We set up a meeting with the club board and the High School administration. Both organizations talked to coach and said they did not find any reason for concern. Their investigations did not included talking with our son or other athletes who had reported the same behavior from the coach. The comments from the parent board were “It is not happening to my child, so it must not be happening.” We went further, and reported the abuse to Indiana Swimming and USA Swimming. Both organizations spoke with our son, and agreeded the behavior of the coach was not supported by their organizations, however, they could do nothing to remedy the situation as they had no by laws addressing bullying—therefore the coach had not violated any rules. We spoke out so strongly in our community, this coach threatened to sue us and we had to retain a lawyer.

    How does a parent change organizations that are unwilling to see their is a problem? How can a governing organizaion (IN Swimming/USA Swimming) not govern the clubs and coaches that they are responsible for? As a parent; when you have done your due diligence, been actively involved, and reported abuse: How do you protect your child? My biggest frustration is if I can get someone to listen, they are unwilling to step up and help make positive change. How can anyone sit by and let children be hurt? Something else parents and organizations need to be aware of: studies have shown that bullying is a LEARNED behavior. Athletes in these situations are learning this behavior—these are future coaches and parents of athletes. Doesn’t it make sense that these may be the FUTURE bullies of the sport?


    Holly Olson

  33. My daughter is feeling like she is being unfairly singled out for team losses… what is the RIGHT way to approach the coach so that she doesn’t get worse treatment after the conversation – I really don’t want my daughter to quit a game she loves… and has hopes of playing in college. She is a great athlete, but she is emotionally fragile because of things that have happened… do I let the coach in on this… or alert the school councellor to have a conversation with the coach? Hoping to receive some feedback on how to approach this before she quits….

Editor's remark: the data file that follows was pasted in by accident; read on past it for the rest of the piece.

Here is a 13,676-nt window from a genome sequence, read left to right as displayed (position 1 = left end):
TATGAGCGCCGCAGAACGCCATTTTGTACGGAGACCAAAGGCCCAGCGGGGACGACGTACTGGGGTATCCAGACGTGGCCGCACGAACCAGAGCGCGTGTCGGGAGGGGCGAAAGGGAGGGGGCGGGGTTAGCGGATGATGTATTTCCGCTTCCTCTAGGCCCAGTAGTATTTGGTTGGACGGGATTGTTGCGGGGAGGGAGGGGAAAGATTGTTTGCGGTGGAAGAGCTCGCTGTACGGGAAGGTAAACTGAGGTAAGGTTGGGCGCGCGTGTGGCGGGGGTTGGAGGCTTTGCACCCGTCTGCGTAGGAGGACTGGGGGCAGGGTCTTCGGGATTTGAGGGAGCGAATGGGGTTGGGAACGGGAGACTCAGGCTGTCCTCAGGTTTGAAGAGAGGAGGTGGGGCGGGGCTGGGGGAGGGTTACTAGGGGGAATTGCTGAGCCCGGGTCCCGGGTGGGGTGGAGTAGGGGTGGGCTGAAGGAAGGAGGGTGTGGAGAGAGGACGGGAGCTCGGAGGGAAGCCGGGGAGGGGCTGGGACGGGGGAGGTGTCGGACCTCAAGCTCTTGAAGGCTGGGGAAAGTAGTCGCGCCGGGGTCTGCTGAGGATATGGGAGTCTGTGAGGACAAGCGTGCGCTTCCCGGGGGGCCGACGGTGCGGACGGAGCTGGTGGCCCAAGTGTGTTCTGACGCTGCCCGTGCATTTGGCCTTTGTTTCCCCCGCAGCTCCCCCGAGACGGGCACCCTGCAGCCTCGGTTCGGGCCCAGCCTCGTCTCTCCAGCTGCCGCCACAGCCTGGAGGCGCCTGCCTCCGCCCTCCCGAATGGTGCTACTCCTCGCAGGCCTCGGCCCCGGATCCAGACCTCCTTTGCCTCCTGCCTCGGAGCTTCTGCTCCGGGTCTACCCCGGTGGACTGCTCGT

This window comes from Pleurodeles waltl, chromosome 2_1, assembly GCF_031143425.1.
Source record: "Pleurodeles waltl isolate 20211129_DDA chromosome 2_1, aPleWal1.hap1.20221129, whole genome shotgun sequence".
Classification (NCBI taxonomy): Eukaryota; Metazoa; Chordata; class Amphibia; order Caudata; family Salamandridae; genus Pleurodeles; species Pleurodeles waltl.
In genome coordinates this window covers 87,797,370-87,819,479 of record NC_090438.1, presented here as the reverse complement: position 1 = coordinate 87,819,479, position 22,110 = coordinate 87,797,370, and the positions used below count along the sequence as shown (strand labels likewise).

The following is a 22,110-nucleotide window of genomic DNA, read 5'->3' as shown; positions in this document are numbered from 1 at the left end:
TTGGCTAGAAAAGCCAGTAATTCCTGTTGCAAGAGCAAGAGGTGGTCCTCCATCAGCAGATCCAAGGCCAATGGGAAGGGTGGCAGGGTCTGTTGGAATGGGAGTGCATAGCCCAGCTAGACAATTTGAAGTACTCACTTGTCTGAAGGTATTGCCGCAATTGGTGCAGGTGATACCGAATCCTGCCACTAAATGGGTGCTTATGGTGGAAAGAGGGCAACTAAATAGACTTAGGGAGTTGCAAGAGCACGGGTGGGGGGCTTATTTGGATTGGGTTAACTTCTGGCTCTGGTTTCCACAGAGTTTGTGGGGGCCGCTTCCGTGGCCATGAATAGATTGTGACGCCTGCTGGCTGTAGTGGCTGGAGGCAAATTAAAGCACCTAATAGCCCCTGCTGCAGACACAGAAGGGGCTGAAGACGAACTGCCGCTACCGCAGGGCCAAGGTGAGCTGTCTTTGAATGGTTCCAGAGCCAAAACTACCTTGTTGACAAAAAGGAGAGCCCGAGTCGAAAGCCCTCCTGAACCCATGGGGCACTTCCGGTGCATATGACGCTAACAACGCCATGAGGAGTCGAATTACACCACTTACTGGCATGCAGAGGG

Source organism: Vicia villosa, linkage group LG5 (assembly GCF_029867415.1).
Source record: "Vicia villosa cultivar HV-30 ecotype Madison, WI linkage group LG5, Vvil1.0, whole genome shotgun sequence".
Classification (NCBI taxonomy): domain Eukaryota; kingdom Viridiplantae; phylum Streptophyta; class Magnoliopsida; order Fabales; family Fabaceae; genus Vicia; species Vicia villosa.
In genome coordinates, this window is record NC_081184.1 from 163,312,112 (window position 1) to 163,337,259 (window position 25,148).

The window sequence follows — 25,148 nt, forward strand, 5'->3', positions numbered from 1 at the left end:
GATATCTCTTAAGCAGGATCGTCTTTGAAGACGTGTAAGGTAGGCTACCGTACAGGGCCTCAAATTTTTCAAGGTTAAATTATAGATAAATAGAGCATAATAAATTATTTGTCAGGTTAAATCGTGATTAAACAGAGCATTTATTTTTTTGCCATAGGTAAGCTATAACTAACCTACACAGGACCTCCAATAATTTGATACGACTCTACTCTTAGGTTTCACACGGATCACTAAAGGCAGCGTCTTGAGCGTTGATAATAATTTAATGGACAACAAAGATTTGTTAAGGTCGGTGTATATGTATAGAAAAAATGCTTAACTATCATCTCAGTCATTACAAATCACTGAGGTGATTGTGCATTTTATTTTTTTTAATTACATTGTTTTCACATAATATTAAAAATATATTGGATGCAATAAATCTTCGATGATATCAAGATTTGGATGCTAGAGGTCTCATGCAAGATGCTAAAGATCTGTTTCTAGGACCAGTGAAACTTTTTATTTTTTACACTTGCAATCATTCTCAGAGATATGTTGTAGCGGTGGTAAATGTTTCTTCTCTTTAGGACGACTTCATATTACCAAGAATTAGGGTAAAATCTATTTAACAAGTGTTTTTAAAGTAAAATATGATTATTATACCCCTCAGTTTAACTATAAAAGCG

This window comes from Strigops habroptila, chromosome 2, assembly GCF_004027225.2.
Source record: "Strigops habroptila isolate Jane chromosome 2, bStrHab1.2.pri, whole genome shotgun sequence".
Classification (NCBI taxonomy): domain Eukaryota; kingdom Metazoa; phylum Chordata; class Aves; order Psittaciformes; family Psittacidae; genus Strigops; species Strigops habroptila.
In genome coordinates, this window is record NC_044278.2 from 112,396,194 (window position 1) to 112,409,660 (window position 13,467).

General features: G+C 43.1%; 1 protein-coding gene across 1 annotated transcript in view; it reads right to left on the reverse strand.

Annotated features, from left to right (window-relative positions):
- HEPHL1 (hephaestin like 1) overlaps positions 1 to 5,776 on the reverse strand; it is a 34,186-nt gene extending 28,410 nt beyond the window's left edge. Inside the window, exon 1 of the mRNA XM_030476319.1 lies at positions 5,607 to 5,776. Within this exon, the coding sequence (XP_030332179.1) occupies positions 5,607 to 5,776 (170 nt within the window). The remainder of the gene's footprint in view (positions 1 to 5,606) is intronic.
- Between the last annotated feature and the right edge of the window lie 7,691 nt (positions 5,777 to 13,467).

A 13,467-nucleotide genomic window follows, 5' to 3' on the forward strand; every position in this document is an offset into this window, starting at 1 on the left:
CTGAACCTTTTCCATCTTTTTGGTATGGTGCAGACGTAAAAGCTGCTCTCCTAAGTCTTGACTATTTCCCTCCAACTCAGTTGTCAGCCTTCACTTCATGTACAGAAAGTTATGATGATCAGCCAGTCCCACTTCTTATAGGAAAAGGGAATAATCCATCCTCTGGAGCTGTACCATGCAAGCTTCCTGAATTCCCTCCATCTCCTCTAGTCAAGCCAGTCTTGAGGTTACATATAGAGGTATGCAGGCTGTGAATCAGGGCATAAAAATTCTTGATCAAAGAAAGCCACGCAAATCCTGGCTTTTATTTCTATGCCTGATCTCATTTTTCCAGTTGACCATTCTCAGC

34. You might want to start with a conference with the coach. Put the focus on your daughter’s feelings and confidence instead of the coach.

  35. I feel so sad to hear all these horror stories. Both my daughters were bullied by coaches, each in a different sport. Sadly, these men didn’t realize the impact that their actions would have on both girls. One was egotistical and would do anything he had to to ensure a win. He created a team higherarchy and made sure that those who weren’t part of the clique were treated that way. He was verbally abusive to the players and the officials and chalked it up to being in the game. I chalk it up to being a total jerk. The second was a tyrant. In his quest to control everyone and everything, he successfully destroyed a team that had potential, condoned bullying by exclusion and destroyed friendships between girls who had been playing together for numerous years by elevating some and putting others down. Both men shared similar traits. They were not successful athletes of their own merit. So, they had something to prove. Unfortunately, they touched the lives of our children, not in a positive way. In their quest to be King of the Castle, they destroyed some budding athletes in the process. Fortunately, both have moved on and have blossomed under different leadership. It’s not always the kid, it’s not always the parent… sometimes it’s the little man trying to fulfill his fantasy.